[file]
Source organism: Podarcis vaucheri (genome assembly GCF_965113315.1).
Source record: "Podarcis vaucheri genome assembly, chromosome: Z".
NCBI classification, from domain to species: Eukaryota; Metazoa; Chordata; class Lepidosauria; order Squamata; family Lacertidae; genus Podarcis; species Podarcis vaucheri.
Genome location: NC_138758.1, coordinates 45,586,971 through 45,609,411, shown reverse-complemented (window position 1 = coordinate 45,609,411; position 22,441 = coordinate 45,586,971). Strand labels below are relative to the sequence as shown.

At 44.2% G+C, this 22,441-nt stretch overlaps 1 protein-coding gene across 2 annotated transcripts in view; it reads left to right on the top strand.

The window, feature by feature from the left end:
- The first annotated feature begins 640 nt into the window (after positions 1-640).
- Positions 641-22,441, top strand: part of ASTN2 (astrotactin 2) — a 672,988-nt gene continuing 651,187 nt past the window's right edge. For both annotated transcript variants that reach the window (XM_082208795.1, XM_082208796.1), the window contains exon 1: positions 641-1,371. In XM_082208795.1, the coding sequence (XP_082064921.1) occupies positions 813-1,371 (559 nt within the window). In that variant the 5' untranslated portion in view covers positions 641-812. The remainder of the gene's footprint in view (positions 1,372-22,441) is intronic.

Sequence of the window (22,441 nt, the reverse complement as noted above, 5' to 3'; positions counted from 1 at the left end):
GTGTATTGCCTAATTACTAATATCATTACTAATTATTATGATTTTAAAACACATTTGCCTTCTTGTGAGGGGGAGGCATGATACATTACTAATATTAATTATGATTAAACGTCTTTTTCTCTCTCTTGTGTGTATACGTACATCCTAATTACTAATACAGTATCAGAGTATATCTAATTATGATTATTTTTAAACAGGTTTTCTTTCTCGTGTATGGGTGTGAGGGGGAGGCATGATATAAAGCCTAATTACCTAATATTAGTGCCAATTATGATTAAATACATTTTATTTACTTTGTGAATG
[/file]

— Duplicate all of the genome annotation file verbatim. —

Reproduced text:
Source organism: Podarcis vaucheri (genome assembly GCF_965113315.1).
Source record: "Podarcis vaucheri genome assembly, chromosome: Z".
NCBI classification, from domain to species: Eukaryota; Metazoa; Chordata; class Lepidosauria; order Squamata; family Lacertidae; genus Podarcis; species Podarcis vaucheri.
Genome location: NC_138758.1, coordinates 45,586,971 through 45,609,411, shown reverse-complemented (window position 1 = coordinate 45,609,411; position 22,441 = coordinate 45,586,971). Strand labels below are relative to the sequence as shown.

At 44.2% G+C, this 22,441-nt stretch overlaps 1 protein-coding gene across 2 annotated transcripts in view; it reads left to right on the top strand.

The window, feature by feature from the left end:
- The first annotated feature begins 640 nt into the window (after positions 1-640).
- Positions 641-22,441, top strand: part of ASTN2 (astrotactin 2) — a 672,988-nt gene continuing 651,187 nt past the window's right edge. For both annotated transcript variants that reach the window (XM_082208795.1, XM_082208796.1), the window contains exon 1: positions 641-1,371. In XM_082208795.1, the coding sequence (XP_082064921.1) occupies positions 813-1,371 (559 nt within the window). In that variant the 5' untranslated portion in view covers positions 641-812. The remainder of the gene's footprint in view (positions 1,372-22,441) is intronic.

Sequence of the window (22,441 nt, the reverse complement as noted above, 5' to 3'; positions counted from 1 at the left end):
GTGTATTGCCTAATTACTAATATCATTACTAATTATTATGATTTTAAAACACATTTGCCTTCTTGTGAGGGGGAGGCATGATACATTACTAATATTAATTATGATTAAACGTCTTTTTCTCTCTCTTGTGTGTATACGTACATCCTAATTACTAATACAGTATCAGAGTATATCTAATTATGATTATTTTTAAACAGGTTTTCTTTCTCGTGTATGGGTGTGAGGGGGAGGCATGATATAAAGCCTAATTACCTAATATTAGTGCCAATTATGATTAAATACATTTTATTTACTTTGTGAATG